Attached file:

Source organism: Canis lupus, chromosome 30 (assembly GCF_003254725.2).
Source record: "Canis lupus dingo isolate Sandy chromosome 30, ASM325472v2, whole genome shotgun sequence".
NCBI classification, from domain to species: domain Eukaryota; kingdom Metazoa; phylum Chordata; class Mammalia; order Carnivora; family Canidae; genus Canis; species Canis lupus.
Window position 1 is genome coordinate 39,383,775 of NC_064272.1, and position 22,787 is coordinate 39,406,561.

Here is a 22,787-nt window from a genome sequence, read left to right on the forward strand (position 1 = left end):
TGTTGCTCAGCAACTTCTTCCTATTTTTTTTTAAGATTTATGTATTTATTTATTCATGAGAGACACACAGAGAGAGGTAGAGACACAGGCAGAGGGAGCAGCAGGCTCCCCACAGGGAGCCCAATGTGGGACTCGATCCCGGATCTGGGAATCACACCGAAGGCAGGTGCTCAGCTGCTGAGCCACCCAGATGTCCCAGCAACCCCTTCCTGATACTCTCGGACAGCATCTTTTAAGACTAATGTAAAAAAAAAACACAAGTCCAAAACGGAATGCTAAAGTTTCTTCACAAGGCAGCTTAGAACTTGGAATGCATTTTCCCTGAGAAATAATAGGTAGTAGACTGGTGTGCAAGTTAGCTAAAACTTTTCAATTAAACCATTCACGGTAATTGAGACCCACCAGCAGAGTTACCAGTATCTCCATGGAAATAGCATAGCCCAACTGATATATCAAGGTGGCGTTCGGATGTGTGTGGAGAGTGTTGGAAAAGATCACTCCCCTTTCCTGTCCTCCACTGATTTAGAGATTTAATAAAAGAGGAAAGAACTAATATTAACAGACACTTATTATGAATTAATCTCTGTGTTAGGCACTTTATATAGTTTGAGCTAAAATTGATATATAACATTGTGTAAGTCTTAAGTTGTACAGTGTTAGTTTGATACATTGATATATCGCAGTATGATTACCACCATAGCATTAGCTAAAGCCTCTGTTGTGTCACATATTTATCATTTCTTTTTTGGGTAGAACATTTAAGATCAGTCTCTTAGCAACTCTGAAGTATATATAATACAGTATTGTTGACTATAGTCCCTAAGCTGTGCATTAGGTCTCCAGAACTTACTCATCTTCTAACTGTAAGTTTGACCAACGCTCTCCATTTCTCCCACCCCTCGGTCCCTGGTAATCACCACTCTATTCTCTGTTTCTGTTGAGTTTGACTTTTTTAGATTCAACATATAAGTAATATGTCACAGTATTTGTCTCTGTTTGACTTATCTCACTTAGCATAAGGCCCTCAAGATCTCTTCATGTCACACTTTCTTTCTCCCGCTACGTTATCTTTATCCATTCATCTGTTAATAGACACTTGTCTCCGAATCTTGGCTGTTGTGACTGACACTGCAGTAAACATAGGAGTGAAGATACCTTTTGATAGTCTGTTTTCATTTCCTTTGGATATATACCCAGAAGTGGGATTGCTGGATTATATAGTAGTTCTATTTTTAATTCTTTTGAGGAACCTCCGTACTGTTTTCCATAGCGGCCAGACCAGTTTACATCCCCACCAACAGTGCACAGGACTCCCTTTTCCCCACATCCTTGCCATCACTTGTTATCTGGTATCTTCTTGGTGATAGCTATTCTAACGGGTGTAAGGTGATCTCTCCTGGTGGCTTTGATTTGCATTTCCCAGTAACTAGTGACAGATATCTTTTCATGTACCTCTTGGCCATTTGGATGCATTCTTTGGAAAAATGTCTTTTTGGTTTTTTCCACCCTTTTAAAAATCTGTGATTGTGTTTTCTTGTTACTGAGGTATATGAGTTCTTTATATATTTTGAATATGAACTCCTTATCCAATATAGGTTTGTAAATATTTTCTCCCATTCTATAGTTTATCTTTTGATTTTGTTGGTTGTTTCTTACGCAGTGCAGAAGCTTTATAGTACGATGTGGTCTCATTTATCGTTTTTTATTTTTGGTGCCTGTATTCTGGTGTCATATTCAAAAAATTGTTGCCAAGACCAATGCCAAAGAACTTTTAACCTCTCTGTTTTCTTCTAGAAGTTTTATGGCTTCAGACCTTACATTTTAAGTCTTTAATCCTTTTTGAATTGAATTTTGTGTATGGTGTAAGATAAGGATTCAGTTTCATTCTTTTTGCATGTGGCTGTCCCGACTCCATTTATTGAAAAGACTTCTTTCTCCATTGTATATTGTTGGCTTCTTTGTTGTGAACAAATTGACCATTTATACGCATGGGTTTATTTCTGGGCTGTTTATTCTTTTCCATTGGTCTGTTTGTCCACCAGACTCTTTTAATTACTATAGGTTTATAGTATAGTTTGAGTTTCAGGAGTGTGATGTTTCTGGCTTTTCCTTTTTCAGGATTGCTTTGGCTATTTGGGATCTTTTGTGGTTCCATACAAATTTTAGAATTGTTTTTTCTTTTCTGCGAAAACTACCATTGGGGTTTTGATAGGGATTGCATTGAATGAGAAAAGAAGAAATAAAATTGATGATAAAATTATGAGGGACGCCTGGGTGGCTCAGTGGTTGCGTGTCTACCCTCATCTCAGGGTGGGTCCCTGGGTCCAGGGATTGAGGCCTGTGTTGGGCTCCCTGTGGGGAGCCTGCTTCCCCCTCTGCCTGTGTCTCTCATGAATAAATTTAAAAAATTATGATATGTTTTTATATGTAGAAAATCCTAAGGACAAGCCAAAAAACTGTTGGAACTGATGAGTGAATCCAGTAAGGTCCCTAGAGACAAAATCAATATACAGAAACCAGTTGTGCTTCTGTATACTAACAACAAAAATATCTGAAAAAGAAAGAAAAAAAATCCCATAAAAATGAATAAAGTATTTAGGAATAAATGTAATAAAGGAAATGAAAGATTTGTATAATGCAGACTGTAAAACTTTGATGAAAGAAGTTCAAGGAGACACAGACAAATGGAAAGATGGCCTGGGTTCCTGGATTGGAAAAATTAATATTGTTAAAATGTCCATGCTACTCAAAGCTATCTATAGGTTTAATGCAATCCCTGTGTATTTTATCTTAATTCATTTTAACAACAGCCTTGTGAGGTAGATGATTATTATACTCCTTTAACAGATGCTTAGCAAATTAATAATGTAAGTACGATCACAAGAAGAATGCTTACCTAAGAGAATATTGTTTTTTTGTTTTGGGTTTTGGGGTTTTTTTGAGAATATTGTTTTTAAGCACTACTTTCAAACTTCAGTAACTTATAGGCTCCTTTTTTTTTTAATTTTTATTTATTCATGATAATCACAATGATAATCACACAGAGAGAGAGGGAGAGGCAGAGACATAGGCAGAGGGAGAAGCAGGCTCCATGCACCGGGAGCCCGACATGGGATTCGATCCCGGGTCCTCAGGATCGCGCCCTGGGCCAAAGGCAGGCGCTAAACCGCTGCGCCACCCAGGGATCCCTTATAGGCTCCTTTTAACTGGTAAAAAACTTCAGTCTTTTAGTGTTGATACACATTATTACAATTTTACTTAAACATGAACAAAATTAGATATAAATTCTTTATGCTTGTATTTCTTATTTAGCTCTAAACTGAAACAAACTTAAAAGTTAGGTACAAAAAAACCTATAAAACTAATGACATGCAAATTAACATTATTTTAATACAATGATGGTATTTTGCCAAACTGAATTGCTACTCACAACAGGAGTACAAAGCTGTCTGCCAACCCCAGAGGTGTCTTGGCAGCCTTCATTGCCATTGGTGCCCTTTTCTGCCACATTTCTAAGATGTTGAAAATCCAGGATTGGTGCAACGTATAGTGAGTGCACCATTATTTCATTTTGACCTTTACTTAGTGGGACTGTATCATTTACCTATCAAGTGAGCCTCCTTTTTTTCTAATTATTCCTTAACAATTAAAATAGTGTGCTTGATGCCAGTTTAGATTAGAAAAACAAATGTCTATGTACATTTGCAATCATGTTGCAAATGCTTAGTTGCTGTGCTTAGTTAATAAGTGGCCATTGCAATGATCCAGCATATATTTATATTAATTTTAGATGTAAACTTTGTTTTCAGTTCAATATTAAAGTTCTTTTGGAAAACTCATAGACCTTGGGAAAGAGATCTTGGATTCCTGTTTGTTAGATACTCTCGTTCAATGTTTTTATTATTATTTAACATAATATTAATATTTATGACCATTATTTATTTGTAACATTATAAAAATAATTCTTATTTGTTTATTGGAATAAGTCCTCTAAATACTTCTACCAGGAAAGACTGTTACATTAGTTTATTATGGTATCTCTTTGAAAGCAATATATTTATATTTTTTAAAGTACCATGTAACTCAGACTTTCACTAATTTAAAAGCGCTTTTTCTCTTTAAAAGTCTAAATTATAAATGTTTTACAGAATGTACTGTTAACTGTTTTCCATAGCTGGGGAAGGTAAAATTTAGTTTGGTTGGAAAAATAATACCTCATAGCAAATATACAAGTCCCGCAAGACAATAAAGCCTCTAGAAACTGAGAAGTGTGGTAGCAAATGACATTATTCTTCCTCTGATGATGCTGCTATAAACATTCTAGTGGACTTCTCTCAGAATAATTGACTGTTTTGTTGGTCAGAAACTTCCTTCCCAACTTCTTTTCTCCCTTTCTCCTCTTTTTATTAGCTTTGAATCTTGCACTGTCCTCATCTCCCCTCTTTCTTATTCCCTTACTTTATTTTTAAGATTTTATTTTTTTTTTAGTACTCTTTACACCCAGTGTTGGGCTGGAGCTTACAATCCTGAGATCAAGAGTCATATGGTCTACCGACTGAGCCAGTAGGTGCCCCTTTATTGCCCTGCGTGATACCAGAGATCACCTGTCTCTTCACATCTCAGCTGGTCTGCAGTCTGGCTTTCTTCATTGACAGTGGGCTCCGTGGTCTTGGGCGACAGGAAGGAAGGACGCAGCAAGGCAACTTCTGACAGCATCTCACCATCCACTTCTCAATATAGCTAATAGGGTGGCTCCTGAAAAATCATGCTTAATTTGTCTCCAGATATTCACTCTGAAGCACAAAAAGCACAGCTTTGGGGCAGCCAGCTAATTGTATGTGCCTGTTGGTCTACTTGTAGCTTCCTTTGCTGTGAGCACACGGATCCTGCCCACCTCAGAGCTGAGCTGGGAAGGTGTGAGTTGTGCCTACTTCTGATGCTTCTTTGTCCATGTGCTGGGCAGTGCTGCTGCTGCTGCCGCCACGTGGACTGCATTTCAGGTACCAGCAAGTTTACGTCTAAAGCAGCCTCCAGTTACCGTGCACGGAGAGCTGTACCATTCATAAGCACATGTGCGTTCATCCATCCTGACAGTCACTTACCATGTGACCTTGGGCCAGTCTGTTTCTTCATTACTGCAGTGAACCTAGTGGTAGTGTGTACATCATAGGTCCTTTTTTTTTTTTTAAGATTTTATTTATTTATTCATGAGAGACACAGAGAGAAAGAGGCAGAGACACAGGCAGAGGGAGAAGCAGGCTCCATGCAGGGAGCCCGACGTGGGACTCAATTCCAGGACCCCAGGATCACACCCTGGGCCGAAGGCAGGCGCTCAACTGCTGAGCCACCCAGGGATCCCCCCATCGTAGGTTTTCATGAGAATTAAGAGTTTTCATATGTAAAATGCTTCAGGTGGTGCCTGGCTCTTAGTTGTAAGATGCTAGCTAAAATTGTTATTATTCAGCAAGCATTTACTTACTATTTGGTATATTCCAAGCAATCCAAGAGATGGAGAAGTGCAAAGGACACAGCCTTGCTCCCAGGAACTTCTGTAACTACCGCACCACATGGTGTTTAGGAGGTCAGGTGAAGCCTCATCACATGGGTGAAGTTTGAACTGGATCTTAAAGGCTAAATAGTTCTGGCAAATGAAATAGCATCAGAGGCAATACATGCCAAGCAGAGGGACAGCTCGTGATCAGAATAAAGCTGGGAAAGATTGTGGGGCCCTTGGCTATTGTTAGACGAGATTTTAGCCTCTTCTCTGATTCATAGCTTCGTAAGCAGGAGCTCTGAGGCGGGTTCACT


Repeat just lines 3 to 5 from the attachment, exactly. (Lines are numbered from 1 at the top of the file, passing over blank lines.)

NCBI classification, from domain to species: domain Eukaryota; kingdom Metazoa; phylum Chordata; class Mammalia; order Carnivora; family Canidae; genus Canis; species Canis lupus.
Window position 1 is genome coordinate 39,383,775 of NC_064272.1, and position 22,787 is coordinate 39,406,561.

Here is a 22,787-nt window from a genome sequence, read left to right on the forward strand (position 1 = left end):